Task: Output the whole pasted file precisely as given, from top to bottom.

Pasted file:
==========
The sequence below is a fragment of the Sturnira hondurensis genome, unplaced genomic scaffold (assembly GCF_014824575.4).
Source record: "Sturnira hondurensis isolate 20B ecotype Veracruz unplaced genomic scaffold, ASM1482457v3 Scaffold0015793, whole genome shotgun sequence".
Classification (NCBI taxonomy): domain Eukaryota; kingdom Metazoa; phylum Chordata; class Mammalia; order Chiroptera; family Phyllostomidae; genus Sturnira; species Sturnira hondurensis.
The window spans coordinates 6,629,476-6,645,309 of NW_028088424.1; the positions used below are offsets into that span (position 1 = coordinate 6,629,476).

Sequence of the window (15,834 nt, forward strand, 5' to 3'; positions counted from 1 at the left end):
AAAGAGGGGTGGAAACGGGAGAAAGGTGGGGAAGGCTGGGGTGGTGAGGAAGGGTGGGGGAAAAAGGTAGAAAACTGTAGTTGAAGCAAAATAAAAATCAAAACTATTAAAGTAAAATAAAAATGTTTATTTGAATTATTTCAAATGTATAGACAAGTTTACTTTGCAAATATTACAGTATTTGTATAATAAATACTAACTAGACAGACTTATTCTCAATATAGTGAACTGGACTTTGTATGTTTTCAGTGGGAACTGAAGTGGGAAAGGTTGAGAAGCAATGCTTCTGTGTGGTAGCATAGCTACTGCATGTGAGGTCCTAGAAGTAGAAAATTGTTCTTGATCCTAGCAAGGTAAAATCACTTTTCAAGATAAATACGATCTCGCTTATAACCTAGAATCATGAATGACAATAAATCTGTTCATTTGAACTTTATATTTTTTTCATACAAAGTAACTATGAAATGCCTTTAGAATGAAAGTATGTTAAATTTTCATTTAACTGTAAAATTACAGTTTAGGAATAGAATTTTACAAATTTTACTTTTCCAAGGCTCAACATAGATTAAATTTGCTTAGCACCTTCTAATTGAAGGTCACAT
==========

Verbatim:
The sequence below is a fragment of the Sturnira hondurensis genome, unplaced genomic scaffold (assembly GCF_014824575.4).
Source record: "Sturnira hondurensis isolate 20B ecotype Veracruz unplaced genomic scaffold, ASM1482457v3 Scaffold0015793, whole genome shotgun sequence".
Classification (NCBI taxonomy): domain Eukaryota; kingdom Metazoa; phylum Chordata; class Mammalia; order Chiroptera; family Phyllostomidae; genus Sturnira; species Sturnira hondurensis.
The window spans coordinates 6,629,476-6,645,309 of NW_028088424.1; the positions used below are offsets into that span (position 1 = coordinate 6,629,476).

Sequence of the window (15,834 nt, forward strand, 5' to 3'; positions counted from 1 at the left end):
AAAGAGGGGTGGAAACGGGAGAAAGGTGGGGAAGGCTGGGGTGGTGAGGAAGGGTGGGGGAAAAAGGTAGAAAACTGTAGTTGAAGCAAAATAAAAATCAAAACTATTAAAGTAAAATAAAAATGTTTATTTGAATTATTTCAAATGTATAGACAAGTTTACTTTGCAAATATTACAGTATTTGTATAATAAATACTAACTAGACAGACTTATTCTCAATATAGTGAACTGGACTTTGTATGTTTTCAGTGGGAACTGAAGTGGGAAAGGTTGAGAAGCAATGCTTCTGTGTGGTAGCATAGCTACTGCATGTGAGGTCCTAGAAGTAGAAAATTGTTCTTGATCCTAGCAAGGTAAAATCACTTTTCAAGATAAATACGATCTCGCTTATAACCTAGAATCATGAATGACAATAAATCTGTTCATTTGAACTTTATATTTTTTTCATACAAAGTAACTATGAAATGCCTTTAGAATGAAAGTATGTTAAATTTTCATTTAACTGTAAAATTACAGTTTAGGAATAGAATTTTACAAATTTTACTTTTCCAAGGCTCAACATAGATTAAATTTGCTTAGCACCTTCTAATTGAAGGTCACAT